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VLSI Digital Signal Processing Systems: Design and Implementation by Keshab K. Parhi

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16.7    ASYNCHRONOUS PIPELINING

Most of the present-day systems are clock based or synchronous. These systems are built from subsystems, where each subsystem is a finite-state machine. The subsystems change from one state to another depending on a global clock signal, with flip-flops (registers) being used to store the different states. The state updates within the flip-flops are carried out on the rising (falling) edge of the clock signal. A typical synchronous system is shown in Fig. 16.30(a). Although this approach has made great strides in the design of digital systems, it is beginning to hit some fundamental limitations. A clock-based system can operate correctly only if all parts of the system see the clock at the same time, which can happen only if the delay on the clock wire is negligible. However, with advancement in technology, the systems tend to get bigger and bigger, and as a result the delay on the clock wires can no longer be ignored. The problem of clock skew is thus becoming a bottleneck for many system designers.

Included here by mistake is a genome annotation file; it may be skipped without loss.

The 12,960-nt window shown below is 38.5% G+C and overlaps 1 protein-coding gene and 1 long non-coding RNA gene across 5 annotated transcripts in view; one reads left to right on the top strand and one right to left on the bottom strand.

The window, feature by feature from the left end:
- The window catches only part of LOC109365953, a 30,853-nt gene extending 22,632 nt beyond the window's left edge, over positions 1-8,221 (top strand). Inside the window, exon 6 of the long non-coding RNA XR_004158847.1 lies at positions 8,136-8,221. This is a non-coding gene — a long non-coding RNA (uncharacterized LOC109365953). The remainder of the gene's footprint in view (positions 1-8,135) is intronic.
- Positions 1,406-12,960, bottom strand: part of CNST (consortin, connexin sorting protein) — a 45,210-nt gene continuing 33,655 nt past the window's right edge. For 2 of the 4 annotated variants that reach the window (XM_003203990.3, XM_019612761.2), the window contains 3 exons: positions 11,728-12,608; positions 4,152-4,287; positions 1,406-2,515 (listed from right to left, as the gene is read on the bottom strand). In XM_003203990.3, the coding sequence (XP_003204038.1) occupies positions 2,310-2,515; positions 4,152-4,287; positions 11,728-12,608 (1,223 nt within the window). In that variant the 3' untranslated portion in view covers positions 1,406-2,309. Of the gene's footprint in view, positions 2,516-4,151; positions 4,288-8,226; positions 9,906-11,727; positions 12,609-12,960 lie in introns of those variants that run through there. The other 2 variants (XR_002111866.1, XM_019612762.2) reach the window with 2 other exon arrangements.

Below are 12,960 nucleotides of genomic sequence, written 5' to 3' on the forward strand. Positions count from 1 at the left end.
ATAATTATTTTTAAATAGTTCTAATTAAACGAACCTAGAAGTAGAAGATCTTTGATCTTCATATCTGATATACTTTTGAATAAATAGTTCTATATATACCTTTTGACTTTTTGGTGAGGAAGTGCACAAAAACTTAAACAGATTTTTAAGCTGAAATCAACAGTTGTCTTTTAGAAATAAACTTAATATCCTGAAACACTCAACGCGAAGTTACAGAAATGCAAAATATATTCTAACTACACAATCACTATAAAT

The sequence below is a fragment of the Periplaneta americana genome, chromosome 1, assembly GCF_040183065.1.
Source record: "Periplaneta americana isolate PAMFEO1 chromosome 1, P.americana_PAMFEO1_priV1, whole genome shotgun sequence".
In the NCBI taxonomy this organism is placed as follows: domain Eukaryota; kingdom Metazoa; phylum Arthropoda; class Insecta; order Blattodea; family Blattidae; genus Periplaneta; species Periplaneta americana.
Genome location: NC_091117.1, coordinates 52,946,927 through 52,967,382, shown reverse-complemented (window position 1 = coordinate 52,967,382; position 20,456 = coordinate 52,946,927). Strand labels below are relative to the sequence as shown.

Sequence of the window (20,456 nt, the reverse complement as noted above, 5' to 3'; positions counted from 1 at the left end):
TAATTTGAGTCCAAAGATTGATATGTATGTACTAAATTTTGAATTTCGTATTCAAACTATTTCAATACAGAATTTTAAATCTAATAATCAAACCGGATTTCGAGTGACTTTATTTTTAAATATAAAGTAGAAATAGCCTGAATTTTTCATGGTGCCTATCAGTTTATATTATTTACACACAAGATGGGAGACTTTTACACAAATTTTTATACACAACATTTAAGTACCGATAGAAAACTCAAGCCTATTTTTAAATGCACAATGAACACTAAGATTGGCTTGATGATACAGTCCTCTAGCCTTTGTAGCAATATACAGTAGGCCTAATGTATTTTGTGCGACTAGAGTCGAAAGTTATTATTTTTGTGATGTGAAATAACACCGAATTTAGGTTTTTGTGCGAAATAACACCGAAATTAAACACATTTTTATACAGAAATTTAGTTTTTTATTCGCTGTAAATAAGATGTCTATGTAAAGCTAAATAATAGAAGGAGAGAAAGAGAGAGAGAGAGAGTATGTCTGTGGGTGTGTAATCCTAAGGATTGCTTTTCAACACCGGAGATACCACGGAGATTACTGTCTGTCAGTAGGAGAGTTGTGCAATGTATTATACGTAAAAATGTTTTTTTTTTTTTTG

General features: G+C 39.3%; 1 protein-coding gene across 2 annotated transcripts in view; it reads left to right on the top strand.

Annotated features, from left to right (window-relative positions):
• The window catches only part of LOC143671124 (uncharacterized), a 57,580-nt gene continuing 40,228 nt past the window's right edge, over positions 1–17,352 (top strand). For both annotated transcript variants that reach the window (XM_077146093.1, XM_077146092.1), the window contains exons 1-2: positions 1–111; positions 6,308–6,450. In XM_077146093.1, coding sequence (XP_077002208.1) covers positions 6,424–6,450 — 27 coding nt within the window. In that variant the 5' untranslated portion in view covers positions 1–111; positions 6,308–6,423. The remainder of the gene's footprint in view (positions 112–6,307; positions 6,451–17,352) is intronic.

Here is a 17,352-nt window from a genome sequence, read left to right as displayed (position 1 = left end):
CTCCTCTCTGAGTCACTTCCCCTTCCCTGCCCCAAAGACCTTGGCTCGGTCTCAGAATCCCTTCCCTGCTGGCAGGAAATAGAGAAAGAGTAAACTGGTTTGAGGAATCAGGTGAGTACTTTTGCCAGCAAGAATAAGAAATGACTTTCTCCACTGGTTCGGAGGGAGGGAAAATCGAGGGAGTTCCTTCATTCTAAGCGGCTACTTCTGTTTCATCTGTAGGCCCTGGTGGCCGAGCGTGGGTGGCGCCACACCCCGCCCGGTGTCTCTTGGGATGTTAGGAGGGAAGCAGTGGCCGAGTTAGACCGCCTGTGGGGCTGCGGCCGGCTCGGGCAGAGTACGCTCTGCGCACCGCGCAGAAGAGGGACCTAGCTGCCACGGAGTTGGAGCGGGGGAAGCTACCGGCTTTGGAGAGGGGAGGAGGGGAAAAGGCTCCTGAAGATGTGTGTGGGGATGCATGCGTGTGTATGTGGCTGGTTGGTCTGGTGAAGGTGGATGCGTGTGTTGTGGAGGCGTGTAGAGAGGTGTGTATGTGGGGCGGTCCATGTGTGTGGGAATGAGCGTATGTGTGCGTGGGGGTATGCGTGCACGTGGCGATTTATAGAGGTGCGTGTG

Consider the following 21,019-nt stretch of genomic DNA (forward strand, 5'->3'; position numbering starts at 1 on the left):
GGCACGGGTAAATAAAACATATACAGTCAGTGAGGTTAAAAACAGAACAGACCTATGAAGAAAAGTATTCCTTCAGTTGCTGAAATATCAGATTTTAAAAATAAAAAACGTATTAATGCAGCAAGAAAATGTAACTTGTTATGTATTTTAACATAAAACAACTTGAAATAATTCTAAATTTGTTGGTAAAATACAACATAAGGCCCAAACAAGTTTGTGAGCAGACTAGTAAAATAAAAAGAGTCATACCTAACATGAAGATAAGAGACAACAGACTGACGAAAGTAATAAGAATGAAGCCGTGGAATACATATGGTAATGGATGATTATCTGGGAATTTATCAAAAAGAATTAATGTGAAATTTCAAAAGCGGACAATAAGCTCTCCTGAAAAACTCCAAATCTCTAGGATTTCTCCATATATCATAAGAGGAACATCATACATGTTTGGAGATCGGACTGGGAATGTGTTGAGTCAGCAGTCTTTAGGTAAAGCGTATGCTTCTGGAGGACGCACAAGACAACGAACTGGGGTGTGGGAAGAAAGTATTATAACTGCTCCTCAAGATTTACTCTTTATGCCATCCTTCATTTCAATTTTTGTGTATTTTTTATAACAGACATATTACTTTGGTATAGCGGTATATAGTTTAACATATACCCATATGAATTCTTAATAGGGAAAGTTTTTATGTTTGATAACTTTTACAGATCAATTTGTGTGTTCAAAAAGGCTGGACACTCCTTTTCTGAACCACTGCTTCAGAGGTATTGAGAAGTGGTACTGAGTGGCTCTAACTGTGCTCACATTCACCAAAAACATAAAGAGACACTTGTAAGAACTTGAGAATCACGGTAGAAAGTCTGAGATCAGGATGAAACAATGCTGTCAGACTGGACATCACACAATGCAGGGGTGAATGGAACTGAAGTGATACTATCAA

The second problem facing system designers is that of power. Logically speaking, this should correspond to the various gates in a system doing some useful work. However, in synchronous systems, this is not the case. Many gates switch unnecessarily just because they are connected to the clock, and not because they have to process new inputs. In fact, the biggest gate is the clock driver itself which must switch even if a small part of the system has something ...

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